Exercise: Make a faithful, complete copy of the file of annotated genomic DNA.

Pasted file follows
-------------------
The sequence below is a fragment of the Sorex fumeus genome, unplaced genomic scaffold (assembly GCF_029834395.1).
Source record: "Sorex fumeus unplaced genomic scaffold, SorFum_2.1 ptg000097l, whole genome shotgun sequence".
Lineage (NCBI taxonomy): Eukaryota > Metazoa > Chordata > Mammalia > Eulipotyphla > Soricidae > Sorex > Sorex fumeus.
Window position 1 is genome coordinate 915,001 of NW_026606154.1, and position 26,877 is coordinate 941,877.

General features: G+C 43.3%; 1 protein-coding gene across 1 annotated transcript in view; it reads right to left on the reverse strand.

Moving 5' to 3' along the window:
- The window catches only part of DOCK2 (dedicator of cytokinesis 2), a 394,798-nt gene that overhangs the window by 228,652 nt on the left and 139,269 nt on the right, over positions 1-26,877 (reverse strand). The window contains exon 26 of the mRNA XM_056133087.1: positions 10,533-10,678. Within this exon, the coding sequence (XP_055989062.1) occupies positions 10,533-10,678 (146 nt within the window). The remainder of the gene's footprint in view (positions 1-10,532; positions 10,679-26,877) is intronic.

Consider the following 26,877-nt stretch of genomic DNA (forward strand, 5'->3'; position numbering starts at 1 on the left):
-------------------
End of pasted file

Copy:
The sequence below is a fragment of the Sorex fumeus genome, unplaced genomic scaffold (assembly GCF_029834395.1).
Source record: "Sorex fumeus unplaced genomic scaffold, SorFum_2.1 ptg000097l, whole genome shotgun sequence".
Lineage (NCBI taxonomy): Eukaryota > Metazoa > Chordata > Mammalia > Eulipotyphla > Soricidae > Sorex > Sorex fumeus.
Window position 1 is genome coordinate 915,001 of NW_026606154.1, and position 26,877 is coordinate 941,877.

General features: G+C 43.3%; 1 protein-coding gene across 1 annotated transcript in view; it reads right to left on the reverse strand.

Moving 5' to 3' along the window:
- The window catches only part of DOCK2 (dedicator of cytokinesis 2), a 394,798-nt gene that overhangs the window by 228,652 nt on the left and 139,269 nt on the right, over positions 1-26,877 (reverse strand). The window contains exon 26 of the mRNA XM_056133087.1: positions 10,533-10,678. Within this exon, the coding sequence (XP_055989062.1) occupies positions 10,533-10,678 (146 nt within the window). The remainder of the gene's footprint in view (positions 1-10,532; positions 10,679-26,877) is intronic.

Consider the following 26,877-nt stretch of genomic DNA (forward strand, 5'->3'; position numbering starts at 1 on the left):